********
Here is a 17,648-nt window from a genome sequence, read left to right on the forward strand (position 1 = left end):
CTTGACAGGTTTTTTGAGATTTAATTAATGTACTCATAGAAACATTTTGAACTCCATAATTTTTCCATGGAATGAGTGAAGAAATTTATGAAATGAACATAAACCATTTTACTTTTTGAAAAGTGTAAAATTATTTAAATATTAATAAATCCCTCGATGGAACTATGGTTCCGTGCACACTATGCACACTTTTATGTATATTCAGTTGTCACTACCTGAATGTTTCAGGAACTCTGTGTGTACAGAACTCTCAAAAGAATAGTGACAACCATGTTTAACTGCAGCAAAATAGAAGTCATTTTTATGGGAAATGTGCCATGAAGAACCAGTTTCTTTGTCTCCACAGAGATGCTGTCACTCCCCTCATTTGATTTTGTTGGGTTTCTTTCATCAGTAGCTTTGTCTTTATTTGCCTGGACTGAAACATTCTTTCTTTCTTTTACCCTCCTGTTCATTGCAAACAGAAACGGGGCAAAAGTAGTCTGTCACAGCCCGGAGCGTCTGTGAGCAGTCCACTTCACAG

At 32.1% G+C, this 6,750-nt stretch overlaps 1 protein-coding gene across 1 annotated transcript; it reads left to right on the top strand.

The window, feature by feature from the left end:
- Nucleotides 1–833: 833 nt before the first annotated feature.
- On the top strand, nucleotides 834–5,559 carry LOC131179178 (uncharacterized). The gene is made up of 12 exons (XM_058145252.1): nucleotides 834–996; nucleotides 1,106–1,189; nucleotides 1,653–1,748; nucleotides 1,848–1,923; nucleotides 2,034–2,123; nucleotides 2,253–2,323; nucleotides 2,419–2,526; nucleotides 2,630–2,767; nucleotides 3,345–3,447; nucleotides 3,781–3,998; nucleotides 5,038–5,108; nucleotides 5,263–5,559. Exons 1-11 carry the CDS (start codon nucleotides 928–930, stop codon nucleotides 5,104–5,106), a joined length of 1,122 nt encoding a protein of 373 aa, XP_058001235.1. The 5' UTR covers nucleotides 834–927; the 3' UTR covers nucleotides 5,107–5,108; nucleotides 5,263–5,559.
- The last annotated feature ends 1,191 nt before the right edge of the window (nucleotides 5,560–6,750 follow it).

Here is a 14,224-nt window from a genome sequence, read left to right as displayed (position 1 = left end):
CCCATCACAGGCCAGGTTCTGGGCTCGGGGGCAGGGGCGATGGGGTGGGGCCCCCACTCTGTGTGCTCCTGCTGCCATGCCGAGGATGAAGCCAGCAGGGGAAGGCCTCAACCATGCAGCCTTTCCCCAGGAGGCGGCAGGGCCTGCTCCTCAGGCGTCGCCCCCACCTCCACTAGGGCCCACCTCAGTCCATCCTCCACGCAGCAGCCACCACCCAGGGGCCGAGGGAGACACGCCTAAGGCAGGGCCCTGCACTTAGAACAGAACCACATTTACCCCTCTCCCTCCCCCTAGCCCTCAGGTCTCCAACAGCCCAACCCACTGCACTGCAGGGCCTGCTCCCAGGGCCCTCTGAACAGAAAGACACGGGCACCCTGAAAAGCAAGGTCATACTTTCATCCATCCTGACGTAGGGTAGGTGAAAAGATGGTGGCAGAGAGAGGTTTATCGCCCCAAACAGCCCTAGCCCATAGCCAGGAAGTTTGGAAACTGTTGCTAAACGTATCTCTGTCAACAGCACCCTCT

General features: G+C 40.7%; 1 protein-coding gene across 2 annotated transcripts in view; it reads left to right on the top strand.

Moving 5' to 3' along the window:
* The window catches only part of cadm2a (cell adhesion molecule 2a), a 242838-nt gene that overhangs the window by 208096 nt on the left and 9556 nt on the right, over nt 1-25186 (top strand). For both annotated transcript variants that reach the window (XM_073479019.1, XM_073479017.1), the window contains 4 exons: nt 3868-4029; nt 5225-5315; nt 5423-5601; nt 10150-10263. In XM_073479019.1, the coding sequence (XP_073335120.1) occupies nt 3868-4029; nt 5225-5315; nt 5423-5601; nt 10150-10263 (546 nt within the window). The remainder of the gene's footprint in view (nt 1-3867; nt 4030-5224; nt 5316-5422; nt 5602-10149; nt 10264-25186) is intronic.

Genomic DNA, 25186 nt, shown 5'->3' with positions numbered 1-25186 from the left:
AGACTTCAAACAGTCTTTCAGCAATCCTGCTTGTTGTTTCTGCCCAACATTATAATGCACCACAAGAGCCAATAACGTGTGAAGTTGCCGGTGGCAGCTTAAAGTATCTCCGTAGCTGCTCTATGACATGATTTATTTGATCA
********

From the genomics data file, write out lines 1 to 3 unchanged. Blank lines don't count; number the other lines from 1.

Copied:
Here is a 17,648-nt window from a genome sequence, read left to right on the forward strand (position 1 = left end):
CTTGACAGGTTTTTTGAGATTTAATTAATGTACTCATAGAAACATTTTGAACTCCATAATTTTTCCATGGAATGAGTGAAGAAATTTATGAAATGAACATAAACCATTTTACTTTTTGAAAAGTGTAAAATTATTTAAATATTAATAAATCCCTCGATGGAACTATGGTTCCGTGCACACTATGCACACTTTTATGTATATTCAGTTGTCACTACCTGAATGTTTCAGGAACTCTGTGTGTACAGAACTCTCAAAAGAATAGTGACAACCATGTTTAACTGCAGCAAAATAGAAGTCATTTTTATGGGAAATGTGCCATGAAGAACCAGTTTCTTTGTCTCCACAGAGATGCTGTCACTCCCCTCATTTGATTTTGTTGGGTTTCTTTCATCAGTAGCTTTGTCTTTATTTGCCTGGACTGAAACATTCTTTCTTTCTTTTACCCTCCTGTTCATTGCAAACAGAAACGGGGCAAAAGTAGTCTGTCACAGCCCGGAGCGTCTGTGAGCAGTCCACTTCACAG

At 32.1% G+C, this 6,750-nt stretch overlaps 1 protein-coding gene across 1 annotated transcript; it reads left to right on the top strand.